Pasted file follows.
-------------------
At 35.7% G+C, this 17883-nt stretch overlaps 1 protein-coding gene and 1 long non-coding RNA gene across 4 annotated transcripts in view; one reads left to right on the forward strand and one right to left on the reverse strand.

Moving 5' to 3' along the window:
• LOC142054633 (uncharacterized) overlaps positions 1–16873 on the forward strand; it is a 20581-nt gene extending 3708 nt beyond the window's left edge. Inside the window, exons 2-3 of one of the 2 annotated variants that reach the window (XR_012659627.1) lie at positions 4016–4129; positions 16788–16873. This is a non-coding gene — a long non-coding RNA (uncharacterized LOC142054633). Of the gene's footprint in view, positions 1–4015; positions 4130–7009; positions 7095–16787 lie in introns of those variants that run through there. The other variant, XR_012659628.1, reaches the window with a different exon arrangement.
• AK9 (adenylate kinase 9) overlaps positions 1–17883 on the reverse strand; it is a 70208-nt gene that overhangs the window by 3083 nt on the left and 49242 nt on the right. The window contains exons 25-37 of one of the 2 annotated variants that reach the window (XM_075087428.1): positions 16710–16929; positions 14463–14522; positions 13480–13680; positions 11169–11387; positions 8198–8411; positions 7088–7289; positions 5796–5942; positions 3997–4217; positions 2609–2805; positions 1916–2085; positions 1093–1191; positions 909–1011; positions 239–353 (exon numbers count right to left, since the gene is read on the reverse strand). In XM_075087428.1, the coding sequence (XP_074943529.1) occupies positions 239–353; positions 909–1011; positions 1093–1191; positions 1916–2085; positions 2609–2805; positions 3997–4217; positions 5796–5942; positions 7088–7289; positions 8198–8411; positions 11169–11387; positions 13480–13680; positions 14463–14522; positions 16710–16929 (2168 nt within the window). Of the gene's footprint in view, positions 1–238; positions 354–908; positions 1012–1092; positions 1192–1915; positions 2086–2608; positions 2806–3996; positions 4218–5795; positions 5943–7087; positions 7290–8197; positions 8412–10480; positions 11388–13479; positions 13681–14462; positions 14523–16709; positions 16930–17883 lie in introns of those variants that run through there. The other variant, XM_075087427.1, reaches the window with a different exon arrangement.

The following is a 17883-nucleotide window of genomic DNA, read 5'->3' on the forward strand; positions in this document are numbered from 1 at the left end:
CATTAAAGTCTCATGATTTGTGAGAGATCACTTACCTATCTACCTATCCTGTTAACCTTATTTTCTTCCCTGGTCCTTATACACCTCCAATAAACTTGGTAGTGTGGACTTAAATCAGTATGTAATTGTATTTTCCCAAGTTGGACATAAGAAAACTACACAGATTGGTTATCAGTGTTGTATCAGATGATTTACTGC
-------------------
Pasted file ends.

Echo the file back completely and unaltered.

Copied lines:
At 35.7% G+C, this 17883-nt stretch overlaps 1 protein-coding gene and 1 long non-coding RNA gene across 4 annotated transcripts in view; one reads left to right on the forward strand and one right to left on the reverse strand.

Moving 5' to 3' along the window:
• LOC142054633 (uncharacterized) overlaps positions 1–16873 on the forward strand; it is a 20581-nt gene extending 3708 nt beyond the window's left edge. Inside the window, exons 2-3 of one of the 2 annotated variants that reach the window (XR_012659627.1) lie at positions 4016–4129; positions 16788–16873. This is a non-coding gene — a long non-coding RNA (uncharacterized LOC142054633). Of the gene's footprint in view, positions 1–4015; positions 4130–7009; positions 7095–16787 lie in introns of those variants that run through there. The other variant, XR_012659628.1, reaches the window with a different exon arrangement.
• AK9 (adenylate kinase 9) overlaps positions 1–17883 on the reverse strand; it is a 70208-nt gene that overhangs the window by 3083 nt on the left and 49242 nt on the right. The window contains exons 25-37 of one of the 2 annotated variants that reach the window (XM_075087428.1): positions 16710–16929; positions 14463–14522; positions 13480–13680; positions 11169–11387; positions 8198–8411; positions 7088–7289; positions 5796–5942; positions 3997–4217; positions 2609–2805; positions 1916–2085; positions 1093–1191; positions 909–1011; positions 239–353 (exon numbers count right to left, since the gene is read on the reverse strand). In XM_075087428.1, the coding sequence (XP_074943529.1) occupies positions 239–353; positions 909–1011; positions 1093–1191; positions 1916–2085; positions 2609–2805; positions 3997–4217; positions 5796–5942; positions 7088–7289; positions 8198–8411; positions 11169–11387; positions 13480–13680; positions 14463–14522; positions 16710–16929 (2168 nt within the window). Of the gene's footprint in view, positions 1–238; positions 354–908; positions 1012–1092; positions 1192–1915; positions 2086–2608; positions 2806–3996; positions 4218–5795; positions 5943–7087; positions 7290–8197; positions 8412–10480; positions 11388–13479; positions 13681–14462; positions 14523–16709; positions 16930–17883 lie in introns of those variants that run through there. The other variant, XM_075087427.1, reaches the window with a different exon arrangement.

The following is a 17883-nucleotide window of genomic DNA, read 5'->3' on the forward strand; positions in this document are numbered from 1 at the left end:
CATTAAAGTCTCATGATTTGTGAGAGATCACTTACCTATCTACCTATCCTGTTAACCTTATTTTCTTCCCTGGTCCTTATACACCTCCAATAAACTTGGTAGTGTGGACTTAAATCAGTATGTAATTGTATTTTCCCAAGTTGGACATAAGAAAACTACACAGATTGGTTATCAGTGTTGTATCAGATGATTTACTGC